Jurisprudential positivists cite three UN Charter articles that make humanitarian intervention presumptively illegal. First, Article 39 of Chapter VII limits coercion sanctioned by the United Nations Security Council (UNSC), whether by the UN or by the armies of member states, in three situations: a “threat to the peace, breach of the peace, or act of aggression.” Taken literally, Article 39 (and the title of Chapter VII) does not apply to a country that is killing its own citizens but not threatening or attacking other countries. Second, positivists might also argue that unilateral humanitarian intervention would usually be illegal because of Article 2(4), except either when the UNSC finds an Article 39 situation, as indicated above, or for individual or collective self-defense to armed attack under Article 51. Article 2(4) names only three situations in which a state may not threaten or use force: (1) against the territorial integrity, or (2) political independence of any state, or (3) in any manner inconsistent with the purposes of the United Nations.
Jurisprudential positivists define a violation of territorial integrity as an armed attack on another state and a violation of political independence as a de facto partition or loss of sovereignty over part of a country. Donnelly calls for “positive non-intervention” to respect UN Charter Article 2(7)’s intervention prohibition and encourage uninhibited criticism. “Nonintervention” means only the renunciation of “intervention,” in the strict sense of coercive interference. International human rights, however, are an appropriate subject for the exercise of international influence. Inaction in the face of human rights violations is not only morally inappropriate, it is in no way required by international law.
Some positivists, such as Schachter, would permit armed humanitarian intervention for great emergencies and with a consensus among the five permanent members of the Security Council. In commenting on UNSC Resolution 688 regarding northern Iraq, he notes that the council could invoke the Chapter VII enforcement procedures, at least if there is some threat to international peace as well. Others, such as Henkin, might be willing to forgo UNSC authorization to authorize force to stop mass murder, but not in the face of a likely veto. Positivists might be divided on whether to insist upon a consistent standard for legal humanitarian intervention or to permit it where it is politically possible. As Henkin (1991, p. 41) suggests, “The Charter does not prohibit humanitarian intervention by use of force strictly limited to what is necessary to save lives.” He would presumably not accept humanitarian intervention if a UNSC consensus was absent or if a unilateral intervention were to change national boundaries or replace a government: “It has not been accepted, however that a state has a right to intervene by force to topple a government or occupy its territory even if that were necessary to terminate atrocities or to liberate detainees.” Henkin also opposes using force to promote democracy, as do his ideological opposites, Franck and the Reagan administration.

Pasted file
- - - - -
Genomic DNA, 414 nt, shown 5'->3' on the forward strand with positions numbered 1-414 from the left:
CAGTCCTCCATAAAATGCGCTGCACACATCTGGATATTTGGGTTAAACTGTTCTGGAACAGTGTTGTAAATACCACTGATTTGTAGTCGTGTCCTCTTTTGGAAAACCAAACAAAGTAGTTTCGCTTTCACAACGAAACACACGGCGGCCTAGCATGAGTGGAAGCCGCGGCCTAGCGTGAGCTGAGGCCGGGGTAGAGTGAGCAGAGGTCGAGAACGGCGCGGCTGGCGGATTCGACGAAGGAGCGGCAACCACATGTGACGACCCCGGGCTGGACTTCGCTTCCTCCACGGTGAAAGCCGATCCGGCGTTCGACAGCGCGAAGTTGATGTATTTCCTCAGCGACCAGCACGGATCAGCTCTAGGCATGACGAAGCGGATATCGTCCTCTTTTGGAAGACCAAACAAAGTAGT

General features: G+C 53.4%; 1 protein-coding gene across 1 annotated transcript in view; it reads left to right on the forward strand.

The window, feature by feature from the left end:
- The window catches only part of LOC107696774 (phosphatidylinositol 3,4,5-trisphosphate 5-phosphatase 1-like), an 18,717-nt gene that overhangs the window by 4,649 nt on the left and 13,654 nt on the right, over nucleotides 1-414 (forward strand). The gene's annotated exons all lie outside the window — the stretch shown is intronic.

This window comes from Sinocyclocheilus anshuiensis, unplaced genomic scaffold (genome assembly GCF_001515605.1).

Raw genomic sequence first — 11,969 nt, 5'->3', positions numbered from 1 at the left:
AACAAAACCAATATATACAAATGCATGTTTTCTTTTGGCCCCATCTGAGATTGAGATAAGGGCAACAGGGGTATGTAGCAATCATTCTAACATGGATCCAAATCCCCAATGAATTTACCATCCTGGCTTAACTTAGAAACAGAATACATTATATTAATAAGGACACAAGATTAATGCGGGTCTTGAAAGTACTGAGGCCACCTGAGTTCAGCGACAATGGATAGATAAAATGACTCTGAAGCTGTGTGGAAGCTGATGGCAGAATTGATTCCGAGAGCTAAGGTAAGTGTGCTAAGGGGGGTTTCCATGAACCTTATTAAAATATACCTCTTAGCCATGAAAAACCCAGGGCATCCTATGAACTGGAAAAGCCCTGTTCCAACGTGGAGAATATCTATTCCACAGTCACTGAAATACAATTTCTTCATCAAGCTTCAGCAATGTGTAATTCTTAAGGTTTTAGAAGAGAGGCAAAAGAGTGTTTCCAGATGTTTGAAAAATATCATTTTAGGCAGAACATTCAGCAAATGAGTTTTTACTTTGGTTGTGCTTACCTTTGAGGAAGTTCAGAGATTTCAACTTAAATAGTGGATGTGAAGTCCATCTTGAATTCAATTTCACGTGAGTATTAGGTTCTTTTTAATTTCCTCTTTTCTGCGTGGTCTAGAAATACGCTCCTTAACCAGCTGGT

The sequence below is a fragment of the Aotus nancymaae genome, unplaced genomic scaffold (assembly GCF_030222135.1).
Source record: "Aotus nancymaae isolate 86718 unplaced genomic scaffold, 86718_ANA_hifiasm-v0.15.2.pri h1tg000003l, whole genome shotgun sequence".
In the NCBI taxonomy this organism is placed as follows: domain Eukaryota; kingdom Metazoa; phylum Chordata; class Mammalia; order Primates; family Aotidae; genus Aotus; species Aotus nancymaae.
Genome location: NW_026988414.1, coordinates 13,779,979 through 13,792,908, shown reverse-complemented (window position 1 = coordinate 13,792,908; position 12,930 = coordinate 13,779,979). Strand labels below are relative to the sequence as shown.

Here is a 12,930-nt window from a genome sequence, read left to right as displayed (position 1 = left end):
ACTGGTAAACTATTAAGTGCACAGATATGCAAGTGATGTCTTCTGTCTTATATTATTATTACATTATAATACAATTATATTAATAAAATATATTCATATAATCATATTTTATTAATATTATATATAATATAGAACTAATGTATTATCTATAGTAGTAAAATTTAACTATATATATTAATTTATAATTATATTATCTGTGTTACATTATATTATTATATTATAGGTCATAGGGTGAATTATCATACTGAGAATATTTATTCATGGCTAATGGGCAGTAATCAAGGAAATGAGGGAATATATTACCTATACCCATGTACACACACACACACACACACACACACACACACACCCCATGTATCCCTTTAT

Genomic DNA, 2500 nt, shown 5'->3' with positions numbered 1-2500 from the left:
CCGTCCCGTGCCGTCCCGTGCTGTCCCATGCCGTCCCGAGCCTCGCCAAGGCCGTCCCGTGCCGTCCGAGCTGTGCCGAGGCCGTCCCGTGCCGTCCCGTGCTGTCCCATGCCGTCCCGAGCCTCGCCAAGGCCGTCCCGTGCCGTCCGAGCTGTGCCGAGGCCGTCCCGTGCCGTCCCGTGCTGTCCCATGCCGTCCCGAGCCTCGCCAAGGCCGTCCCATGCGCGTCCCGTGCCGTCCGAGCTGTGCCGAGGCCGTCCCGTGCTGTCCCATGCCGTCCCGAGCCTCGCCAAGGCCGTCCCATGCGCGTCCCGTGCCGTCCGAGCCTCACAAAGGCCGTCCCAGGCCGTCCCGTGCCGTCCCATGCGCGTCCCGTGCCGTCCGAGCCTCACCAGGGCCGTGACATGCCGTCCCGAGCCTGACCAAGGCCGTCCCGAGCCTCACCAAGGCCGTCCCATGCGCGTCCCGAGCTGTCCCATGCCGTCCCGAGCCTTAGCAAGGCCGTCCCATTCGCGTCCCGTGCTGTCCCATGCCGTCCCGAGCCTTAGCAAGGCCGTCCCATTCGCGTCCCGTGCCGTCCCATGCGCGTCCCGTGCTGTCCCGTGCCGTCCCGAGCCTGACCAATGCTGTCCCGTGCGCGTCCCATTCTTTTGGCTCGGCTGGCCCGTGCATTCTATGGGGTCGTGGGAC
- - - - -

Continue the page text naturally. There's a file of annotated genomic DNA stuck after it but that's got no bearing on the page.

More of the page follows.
SEE ALSO Comte, Auguste; Economics; Empiricism; Friedman, Milton; Hume, David; Imperialism; Jurisprudence; Locke, John; Logic; Methodology; Naturalism; Philosophy of Science; Realist Theory; Religion; Social Science; Sociology
Damrosch, Lori Fisler. 1991. Commentary on Collective Military Intervention to Enforce Human Rights. In Law and Force in the New International Order, ed. Lori Fisler Damrosch and David J. Scheffer, 215–223. Boulder, CO: Westview.
Donnelly, Jack. 1992. Humanitarian Intervention and American Foreign Policy: Law, Morality and Politics. In Human Rights in the World Community: Issues and Action, ed. Richard Pierre Claude and Burns H. Weston, 307–320. Philadelphia: University of Pennsylvania Press.
Franck, Thomas M. 1992. The Emerging Right to Democratic Governance. American Journal of International Law 86 (1): 46–91.
Hart, H. L. A. 1961. The Concept of Law. Oxford: Oxford University Press.
Henkin, Louis, Stanley Hoffmann, and Jeane J. Kirkpatrick. 1991. Right v. Might: International Law and the Use of Force. 2nd ed. New York: Council on Foreign Relations Press.
Humphrey, John P., and Ronald St. John MacDonald. 1979. The Practice of Freedom; Canadian Essays on Human Rights and Fundamental Freedoms. London: Butterworths.
Schachter, Oscar. 1991. United Nations Law in the Gulf Conflict. American Journal of International Law 85: 452–473.
Woodward, Ralph Lee, Jr., ed. 1971. Positivism in Latin America, 1850–1900: Are Order and Progress Reconcilable? Lexington, MA: Heath.